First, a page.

Jack: That, my dear Algy, is the whole truth pure and simple.
Algernon: The truth is rarely pure and never simple. Modern life would be very tedious if it were either, and modern literature a complete impossibility!
It's okay to know the hero's motivation, because I'll accept that it's his/her work, hobby, fascination, whatever. But I definitely want to know the murderer's motivation. I try to avoid books where murder is the murderer's hobby.
If you're struggling with motivation, and you want to go the "He's just crazy" route, you might be able to solve the problem by showing why he's crazy. If he was born crazy, in a 'Michael Meyers/Halloween' sort of way, then show the first time that craziness came out. Remember, Michael Meyers butchered his sister at the beginning of the film, and that was enough. You have to establish his personality in some way, or else the character will feel thin and unsatisfying.
The old detective novels did this all the time. Ross Macdonald, who IMO is the best detective novelist who ever lived, never said more than a few words about his detective, Lew Archer. But when he did, it spoke volumes. The one instance that sticks out to me was when a character told Archer that she'd heard about him. He asked what she'd heard, and her response was, "I've heard you're a very lonely man."
That was it.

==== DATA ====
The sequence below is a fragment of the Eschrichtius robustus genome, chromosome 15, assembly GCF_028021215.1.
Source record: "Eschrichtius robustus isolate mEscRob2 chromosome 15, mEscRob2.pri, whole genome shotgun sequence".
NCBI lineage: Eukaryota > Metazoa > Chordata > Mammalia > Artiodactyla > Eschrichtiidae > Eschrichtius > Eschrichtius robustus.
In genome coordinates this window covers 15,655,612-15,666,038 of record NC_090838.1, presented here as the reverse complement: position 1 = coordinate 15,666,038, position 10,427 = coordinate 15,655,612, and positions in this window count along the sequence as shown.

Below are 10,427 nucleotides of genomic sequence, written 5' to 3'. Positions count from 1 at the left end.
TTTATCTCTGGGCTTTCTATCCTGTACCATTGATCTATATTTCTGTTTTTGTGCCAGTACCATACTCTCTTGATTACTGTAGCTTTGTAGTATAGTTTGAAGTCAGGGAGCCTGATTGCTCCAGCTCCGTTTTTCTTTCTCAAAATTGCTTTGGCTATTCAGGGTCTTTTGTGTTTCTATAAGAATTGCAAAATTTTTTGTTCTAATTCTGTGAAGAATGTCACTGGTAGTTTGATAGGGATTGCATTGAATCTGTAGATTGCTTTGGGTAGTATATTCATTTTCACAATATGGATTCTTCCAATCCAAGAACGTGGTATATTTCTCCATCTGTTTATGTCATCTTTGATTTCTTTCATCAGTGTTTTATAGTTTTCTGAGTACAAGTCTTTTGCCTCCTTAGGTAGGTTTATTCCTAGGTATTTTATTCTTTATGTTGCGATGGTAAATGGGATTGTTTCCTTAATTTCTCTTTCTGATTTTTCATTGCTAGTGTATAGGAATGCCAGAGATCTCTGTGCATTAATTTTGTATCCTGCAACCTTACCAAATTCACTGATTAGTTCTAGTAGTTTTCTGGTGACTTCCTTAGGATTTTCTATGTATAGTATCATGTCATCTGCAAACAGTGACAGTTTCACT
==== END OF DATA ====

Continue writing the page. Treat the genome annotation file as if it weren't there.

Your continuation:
But through Archer, readers were introduced to such a wide range of characters, all completely round and bursting with personality and motivation, that readers devoured the books. They were what the books were about. Archer (like Reacher and Bosch, etc) are just tour guides.
My problem with motive is that sometimes people don't know what drives them; there's not an immediate, discernible factor. Sometimes we do things because we're idiots, or self-destructive. I guess that's not really enough of an explanation for real life or fiction, though.
Motive? I'm menopausal, I don't need no stinkin' motive!
When I'm good, I'm very good; but when I'm bad, I'm better.
That is Mae West, not me.
> You might not know what drives Reacher to sneak into
> the the mob bosses mansion
That information is usually spelled out before the first fist is thrown. What propels Reacher into the story is his inclination to fix the wrongs; what keeps him in the story is his sense of military pride to 'finish the job'.
As a reader, I don't need to have the full psychological profile and biography to believe into his rationale to do the things he does. The above is sufficient. It is believable enough.
And that's what motivation supports: a) it propel the MC into the story, and b) keeps him/her locked in it.
> , but it doesn't matter because
> the story isn't about Reacher.
It IS about Reacher. What makes Reacher interesting is how he mixes his investigative genius with brute force, many times with surprising results.
Maybe an explanation for what drove him or her crazy would help? Like being in 'nam or Desert Storm or Afghanistan. So many wars to choose from (Don't know if I need to put a smiley or a sad face)
I've been going for the simple motivations - greed, jealousy etc for the killer and a love of mystery novels and detective work for the MC.